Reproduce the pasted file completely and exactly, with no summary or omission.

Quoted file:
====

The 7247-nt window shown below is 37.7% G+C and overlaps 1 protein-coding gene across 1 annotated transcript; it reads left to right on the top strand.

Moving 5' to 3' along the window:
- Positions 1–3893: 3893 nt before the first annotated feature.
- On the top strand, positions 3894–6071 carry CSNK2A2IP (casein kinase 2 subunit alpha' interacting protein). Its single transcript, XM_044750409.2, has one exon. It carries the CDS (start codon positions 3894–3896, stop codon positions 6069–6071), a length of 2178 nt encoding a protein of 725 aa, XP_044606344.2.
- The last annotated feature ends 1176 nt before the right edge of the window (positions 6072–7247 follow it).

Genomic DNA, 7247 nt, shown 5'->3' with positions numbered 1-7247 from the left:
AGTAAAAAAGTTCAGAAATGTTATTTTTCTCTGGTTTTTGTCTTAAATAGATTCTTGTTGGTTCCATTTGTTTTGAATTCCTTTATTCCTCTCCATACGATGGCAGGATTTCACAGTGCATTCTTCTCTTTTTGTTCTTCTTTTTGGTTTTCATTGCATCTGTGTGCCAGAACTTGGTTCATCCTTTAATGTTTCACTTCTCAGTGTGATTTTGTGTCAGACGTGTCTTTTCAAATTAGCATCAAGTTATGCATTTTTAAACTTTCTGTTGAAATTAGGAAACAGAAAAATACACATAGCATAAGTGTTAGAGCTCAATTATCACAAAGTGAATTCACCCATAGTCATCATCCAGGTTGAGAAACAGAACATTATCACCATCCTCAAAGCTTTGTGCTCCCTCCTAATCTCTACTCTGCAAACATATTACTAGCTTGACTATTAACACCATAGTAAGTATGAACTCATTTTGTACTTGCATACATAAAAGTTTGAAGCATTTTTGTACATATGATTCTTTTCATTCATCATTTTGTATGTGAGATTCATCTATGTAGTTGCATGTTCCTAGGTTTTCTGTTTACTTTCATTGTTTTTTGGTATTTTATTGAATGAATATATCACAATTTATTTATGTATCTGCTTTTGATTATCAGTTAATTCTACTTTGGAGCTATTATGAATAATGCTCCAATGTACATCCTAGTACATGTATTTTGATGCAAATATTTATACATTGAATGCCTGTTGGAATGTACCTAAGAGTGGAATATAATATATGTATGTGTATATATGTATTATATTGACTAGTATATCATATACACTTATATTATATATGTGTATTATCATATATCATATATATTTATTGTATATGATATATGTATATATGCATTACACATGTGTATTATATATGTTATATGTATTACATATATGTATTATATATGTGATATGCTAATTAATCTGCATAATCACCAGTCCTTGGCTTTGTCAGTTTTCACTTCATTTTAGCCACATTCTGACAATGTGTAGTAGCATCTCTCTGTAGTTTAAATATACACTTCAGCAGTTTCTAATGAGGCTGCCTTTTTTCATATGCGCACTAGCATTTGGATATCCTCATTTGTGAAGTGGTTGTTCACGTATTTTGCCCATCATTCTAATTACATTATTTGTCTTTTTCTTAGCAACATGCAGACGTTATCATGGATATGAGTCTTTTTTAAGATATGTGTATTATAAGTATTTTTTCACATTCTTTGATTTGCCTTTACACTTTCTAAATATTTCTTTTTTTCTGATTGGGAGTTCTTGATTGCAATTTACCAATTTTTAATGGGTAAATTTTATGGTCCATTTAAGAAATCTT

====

The 7247-nt window shown below is 37.7% G+C and overlaps 1 protein-coding gene across 1 annotated transcript; it reads left to right on the top strand.

Moving 5' to 3' along the window:
- Positions 1–3893: 3893 nt before the first annotated feature.
- On the top strand, positions 3894–6071 carry CSNK2A2IP (casein kinase 2 subunit alpha' interacting protein). Its single transcript, XM_044750409.2, has one exon. It carries the CDS (start codon positions 3894–3896, stop codon positions 6069–6071), a length of 2178 nt encoding a protein of 725 aa, XP_044606344.2.
- The last annotated feature ends 1176 nt before the right edge of the window (positions 6072–7247 follow it).

Genomic DNA, 7247 nt, shown 5'->3' with positions numbered 1-7247 from the left:
AGTAAAAAAGTTCAGAAATGTTATTTTTCTCTGGTTTTTGTCTTAAATAGATTCTTGTTGGTTCCATTTGTTTTGAATTCCTTTATTCCTCTCCATACGATGGCAGGATTTCACAGTGCATTCTTCTCTTTTTGTTCTTCTTTTTGGTTTTCATTGCATCTGTGTGCCAGAACTTGGTTCATCCTTTAATGTTTCACTTCTCAGTGTGATTTTGTGTCAGACGTGTCTTTTCAAATTAGCATCAAGTTATGCATTTTTAAACTTTCTGTTGAAATTAGGAAACAGAAAAATACACATAGCATAAGTGTTAGAGCTCAATTATCACAAAGTGAATTCACCCATAGTCATCATCCAGGTTGAGAAACAGAACATTATCACCATCCTCAAAGCTTTGTGCTCCCTCCTAATCTCTACTCTGCAAACATATTACTAGCTTGACTATTAACACCATAGTAAGTATGAACTCATTTTGTACTTGCATACATAAAAGTTTGAAGCATTTTTGTACATATGATTCTTTTCATTCATCATTTTGTATGTGAGATTCATCTATGTAGTTGCATGTTCCTAGGTTTTCTGTTTACTTTCATTGTTTTTTGGTATTTTATTGAATGAATATATCACAATTTATTTATGTATCTGCTTTTGATTATCAGTTAATTCTACTTTGGAGCTATTATGAATAATGCTCCAATGTACATCCTAGTACATGTATTTTGATGCAAATATTTATACATTGAATGCCTGTTGGAATGTACCTAAGAGTGGAATATAATATATGTATGTGTATATATGTATTATATTGACTAGTATATCATATACACTTATATTATATATGTGTATTATCATATATCATATATATTTATTGTATATGATATATGTATATATGCATTACACATGTGTATTATATATGTTATATGTATTACATATATGTATTATATATGTGATATGCTAATTAATCTGCATAATCACCAGTCCTTGGCTTTGTCAGTTTTCACTTCATTTTAGCCACATTCTGACAATGTGTAGTAGCATCTCTCTGTAGTTTAAATATACACTTCAGCAGTTTCTAATGAGGCTGCCTTTTTTCATATGCGCACTAGCATTTGGATATCCTCATTTGTGAAGTGGTTGTTCACGTATTTTGCCCATCATTCTAATTACATTATTTGTCTTTTTCTTAGCAACATGCAGACGTTATCATGGATATGAGTCTTTTTTAAGATATGTGTATTATAAGTATTTTTTCACATTCTTTGATTTGCCTTTACACTTTCTAAATATTTCTTTTTTTCTGATTGGGAGTTCTTGATTGCAATTTACCAATTTTTAATGGGTAAATTTTATGGTCCATTTAAGAAATCTT